RAMAA II: Breaking new ground for a sub-regional doctoral school on literacy evaluation
RAMAA, the Action Research: Measuring Literacy Programme Participants’ Learning Outcomes project, is to support the establishment of a sub-regional doctoral school on literacy evaluation as part of the second phase of its operations.
Stakeholders and researchers from the national universities of the 12 participating countries – Benin, Burkina Faso, Cameroon, Central African Republic, Chad, Côte d’Ivoire, Democratic Republic of the Congo, Mali, Morocco, Niger, Senegal and Togo – gathered at the UNESCO Institute for Lifelong Learning (UIL) in Hamburg in April to discuss the founding vision and next steps for the work.
Ensuring relevance and sustainability
UIL Director Arne Carlsen told the meeting that national universities had a critical role to play in securing the sustainability of RAMAA II by partnering in the sub-regional doctoral school. He set out his vision for the doctoral school, describing a vital resource that would:
- strengthen national capacities in evaluating and monitoring literacy programmes, by developing quality training in the field of literacy programme assessment on a sub-regional scale, which adapts to the needs of Africa;
- encourage the production of doctoral theses in the field of literacy assessment which meet criteria recognized by the international scientific community;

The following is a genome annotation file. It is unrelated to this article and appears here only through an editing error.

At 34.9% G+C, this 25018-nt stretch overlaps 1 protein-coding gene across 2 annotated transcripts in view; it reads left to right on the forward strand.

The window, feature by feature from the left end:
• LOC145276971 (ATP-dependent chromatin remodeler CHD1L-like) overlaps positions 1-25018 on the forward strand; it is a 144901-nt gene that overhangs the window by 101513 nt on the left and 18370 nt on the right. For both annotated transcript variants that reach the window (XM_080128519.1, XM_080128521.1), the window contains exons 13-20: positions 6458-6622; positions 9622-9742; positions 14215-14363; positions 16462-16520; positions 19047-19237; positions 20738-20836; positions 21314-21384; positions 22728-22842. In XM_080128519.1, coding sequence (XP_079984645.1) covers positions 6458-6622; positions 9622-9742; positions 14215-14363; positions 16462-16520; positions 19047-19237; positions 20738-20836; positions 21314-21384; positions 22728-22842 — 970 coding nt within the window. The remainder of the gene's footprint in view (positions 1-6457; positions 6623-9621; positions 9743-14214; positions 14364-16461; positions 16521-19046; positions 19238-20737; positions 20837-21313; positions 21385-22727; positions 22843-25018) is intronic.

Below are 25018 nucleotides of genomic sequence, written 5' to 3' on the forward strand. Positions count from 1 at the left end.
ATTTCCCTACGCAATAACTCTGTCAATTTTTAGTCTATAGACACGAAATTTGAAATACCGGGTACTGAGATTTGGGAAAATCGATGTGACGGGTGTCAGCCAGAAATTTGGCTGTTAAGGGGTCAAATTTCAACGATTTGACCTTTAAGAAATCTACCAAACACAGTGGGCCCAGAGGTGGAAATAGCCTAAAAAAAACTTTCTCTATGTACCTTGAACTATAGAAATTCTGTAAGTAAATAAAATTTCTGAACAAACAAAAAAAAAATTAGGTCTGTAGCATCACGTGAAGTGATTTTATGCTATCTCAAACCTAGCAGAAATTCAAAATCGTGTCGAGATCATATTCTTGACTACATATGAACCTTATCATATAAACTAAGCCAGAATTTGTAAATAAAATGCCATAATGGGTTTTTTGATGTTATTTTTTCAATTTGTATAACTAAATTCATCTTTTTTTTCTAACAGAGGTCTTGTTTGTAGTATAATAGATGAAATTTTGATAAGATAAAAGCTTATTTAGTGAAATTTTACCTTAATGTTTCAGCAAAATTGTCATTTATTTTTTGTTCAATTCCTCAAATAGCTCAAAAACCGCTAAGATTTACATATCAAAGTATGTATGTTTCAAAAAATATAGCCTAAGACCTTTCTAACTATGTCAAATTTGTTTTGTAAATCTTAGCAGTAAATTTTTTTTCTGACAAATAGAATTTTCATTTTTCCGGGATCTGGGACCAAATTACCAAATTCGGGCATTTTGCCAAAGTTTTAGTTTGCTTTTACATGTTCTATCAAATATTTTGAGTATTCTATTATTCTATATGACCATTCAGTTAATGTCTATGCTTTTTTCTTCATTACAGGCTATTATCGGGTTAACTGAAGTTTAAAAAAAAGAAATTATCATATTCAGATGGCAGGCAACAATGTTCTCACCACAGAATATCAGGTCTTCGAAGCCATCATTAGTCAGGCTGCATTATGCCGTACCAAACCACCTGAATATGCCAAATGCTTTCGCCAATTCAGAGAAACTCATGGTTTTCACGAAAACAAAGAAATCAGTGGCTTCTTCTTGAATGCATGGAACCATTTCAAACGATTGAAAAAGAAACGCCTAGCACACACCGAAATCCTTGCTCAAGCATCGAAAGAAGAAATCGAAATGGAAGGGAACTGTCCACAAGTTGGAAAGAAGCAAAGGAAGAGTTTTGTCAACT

- raise awareness among stakeholders, decision-makers and donors;
- foster national and international exchange between doctoral students and professors to create a sub-regional knowledge and resource base.
The participants discussed this vision in the plenary and group sessions, considering the feasibility of the doctoral school, as well as promising ways to ensure its successful operation in Africa. They agreed that the sub-regional doctoral school would be a dynamic platform for bachelor, master and doctoral students from universities in the 12 participating countries, allowing them to benefit from international and inter-university training. Its aim would be twofold – to produce quality doctoral theses with evidence-based research outcomes on literacy evaluation, as well as develop high level professionals to secure more effective programmes capable of responding to the literacy challenges faced by the participating countries.
A concept note drawing on discussions at the meeting will be finalized and shared among participants. This will be used as a reference point by a core group with one professor per university, which will be established to further analyse the practical implementation of the doctoral school.